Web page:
The 2020 UFMP needs to update the statement that the “replacement value of Seattle’s existing urban forest … is close to $5 billion dollars” to reflect current values. The figure of $4.99 billion dollars was from a 2012 Seattle’s Forest Ecosystems Values report when the tree canopy was estimated at 23% and is outdated. It would also greatly help to conduct a Natural Capital Assessment to get a better grasp on the ecosystem service value of the urban forest to the city.

The 2020 draft UFMP devotes only one page to the “importance of urban trees” while the 2013 Urban Forest Stewardship Plan devoted 5 pages. However, five pages are devoted to “challenges” and “competing uses.” Please devote more explanation to the benefits and documentation of the importance of urban trees like was done in the 2013 Plan.

The following clear Priority Actions listed in the 2013 Plan have been removed. They should be added back with their more detailed explanation.

  • Priority Action – “Preserve existing trees. Because it takes decades for most trees to reach their ultimate size, trees already growing in Seattle generally provide immediate and ongoing benefits that cannot be matched by small/younger placement trees.” …Focus especially on Evergreen Trees…Mid-large trees…Forests, woodlands and tree groves…Unique wildlife habitat. Priority Action – Maintain existing trees…
  • Priority Action – “Restore…”
  • Priority Action – Plant new trees…”
  • Priority Action – Increase awareness of the value and proper care of trees.

Eighteen Action items are mentioned in the current draft. One of the most important items is listed last and is not bolded as a priority item. “Update the City’s tree protection regulations.” Seattle City Council Resolution 31902 specifically says, “Submit legislation in 2020 for consideration by the Council.” The specific lack of emphasis on the need to update SMC 25.11, the City’s Tree Protection Ordinance, is unfortunately consistent with the city’s current 11 year delay in modernizing and updating the ordinance.

Unlike many other cities, in Seattle

  • no permits are required to remove most trees on private property,
  • tree replacement by developers of exceptional trees and trees over 24 inches DBH even when required by law since 2001 are usually not replaced,
  • no in lieu fee is in place if trees cannot be replaced on site; significant trees removed are not required to be replaced,
  • maximizing retention of existing trees during development is not required,
  • arborists are not required to be licensed and sign off on knowledge of tree regulations,
  • a separate detailed tree inventory prior to any development is not required and the list goes on and on.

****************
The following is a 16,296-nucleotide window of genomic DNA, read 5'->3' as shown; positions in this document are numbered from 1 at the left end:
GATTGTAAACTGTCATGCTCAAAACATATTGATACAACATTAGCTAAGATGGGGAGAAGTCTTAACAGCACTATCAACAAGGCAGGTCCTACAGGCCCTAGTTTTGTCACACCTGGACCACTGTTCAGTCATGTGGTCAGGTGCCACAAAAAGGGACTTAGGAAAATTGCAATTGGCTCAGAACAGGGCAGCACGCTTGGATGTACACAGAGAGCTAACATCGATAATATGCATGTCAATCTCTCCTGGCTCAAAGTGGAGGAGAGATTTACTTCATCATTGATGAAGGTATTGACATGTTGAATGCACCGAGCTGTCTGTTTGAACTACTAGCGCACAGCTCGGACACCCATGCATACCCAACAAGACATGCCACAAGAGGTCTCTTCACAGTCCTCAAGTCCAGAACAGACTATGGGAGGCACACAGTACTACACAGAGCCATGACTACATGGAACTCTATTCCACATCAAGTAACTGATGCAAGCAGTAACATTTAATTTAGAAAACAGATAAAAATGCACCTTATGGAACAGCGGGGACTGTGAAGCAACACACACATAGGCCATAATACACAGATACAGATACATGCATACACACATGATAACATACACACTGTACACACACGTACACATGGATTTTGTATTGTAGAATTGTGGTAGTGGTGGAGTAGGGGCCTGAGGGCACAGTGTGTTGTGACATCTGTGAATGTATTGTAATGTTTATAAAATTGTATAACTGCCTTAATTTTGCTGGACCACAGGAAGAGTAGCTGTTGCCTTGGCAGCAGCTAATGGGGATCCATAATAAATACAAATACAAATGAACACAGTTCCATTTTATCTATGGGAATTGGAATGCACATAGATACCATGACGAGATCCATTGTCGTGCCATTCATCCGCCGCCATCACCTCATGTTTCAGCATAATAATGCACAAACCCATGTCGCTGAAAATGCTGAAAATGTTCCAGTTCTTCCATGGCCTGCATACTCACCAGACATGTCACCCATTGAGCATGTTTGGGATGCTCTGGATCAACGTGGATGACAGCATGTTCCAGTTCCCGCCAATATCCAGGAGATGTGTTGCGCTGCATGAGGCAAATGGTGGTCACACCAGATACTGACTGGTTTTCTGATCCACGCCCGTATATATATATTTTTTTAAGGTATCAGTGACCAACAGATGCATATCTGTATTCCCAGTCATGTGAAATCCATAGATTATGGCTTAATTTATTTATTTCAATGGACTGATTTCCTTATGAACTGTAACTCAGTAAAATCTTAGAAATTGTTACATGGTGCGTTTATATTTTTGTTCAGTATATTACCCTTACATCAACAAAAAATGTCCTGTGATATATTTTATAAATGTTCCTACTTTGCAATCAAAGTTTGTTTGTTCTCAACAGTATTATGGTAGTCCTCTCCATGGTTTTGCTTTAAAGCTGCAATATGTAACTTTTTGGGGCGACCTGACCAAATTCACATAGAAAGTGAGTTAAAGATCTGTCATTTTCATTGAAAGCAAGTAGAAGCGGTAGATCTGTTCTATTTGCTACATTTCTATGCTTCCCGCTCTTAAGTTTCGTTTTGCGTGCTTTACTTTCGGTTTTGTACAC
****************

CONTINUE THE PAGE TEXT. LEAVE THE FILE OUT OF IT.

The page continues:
Resolution 31902 passed by the Seattle City Council in 2019 lists a series of regulations and actions to be considered on protecting trees, however a complete list is not in this Plan. For example, the adoption of an in-lieu fee if trees cannot be replaced on site, would help to provide needed funds to plant trees in “low-income and low canopy neighborhoods.” As the 2016 City Canopy Study confirmed, in “Census tracts with lower counts of tree canopy more of the population tends to be people of color and lower income.” Portland, Oregon just amended their tree ordinance to charge a fee in lieu of $450/inch for all trees removed by developers that are over 20 inches DSH. In 2018 when the fee in lieu was for trees over 36 inches DSH, they collected some $1.44 million for their Tree Removal and Replacement Fund.

Key activity metrics conspicuously lack tracking tree removal and only note tree planting.  All metrics should be tracked on a quarterly basis and publicly posted on the city website. SDCI is not included in tracking tree replacement (or tree loss) in key activity metrics, even though this is mentioned elsewhere as one of their key priorities. Since all trees are supposed to be on a site plan for development, the information of existing trees, trees removed, trees replaced, in lieu fees paid and the location where replacement trees were planted should all be tracked.  As noted, SDCI’s private property oversight covers some 72% of the trees in Seattle and should be the entity doing the most tracking of tree retention, loss, and replacement, both during development and outside of development. They should do this by requiring permits to remove and replace trees as many other cities have been doing for years.

The elephant in the room, but not discussed in detail in the draft plan, is the push for increased housing density and construction in the city. Lots are literally being clearcut across the city. Many trees are being lost, including large old trees that provide the most benefits to people living and working in the city. The city and this plan are not attaching a cost to this loss of trees and their benefits or looking for ways to both build and protect more trees. SDCI is not even willing to incorporate the phrase requiring developers “to maximize the retention of existing trees” in landscaping plans. Meanwhile Portland, OR in 2018 amended their tree ordinance to require permits to remove any tree outside the building development footprint to reduce the unnecessary loss of existing trees. Seattle should follow suit and also aggressively work with builders to develop alternative building design plans that could save more trees.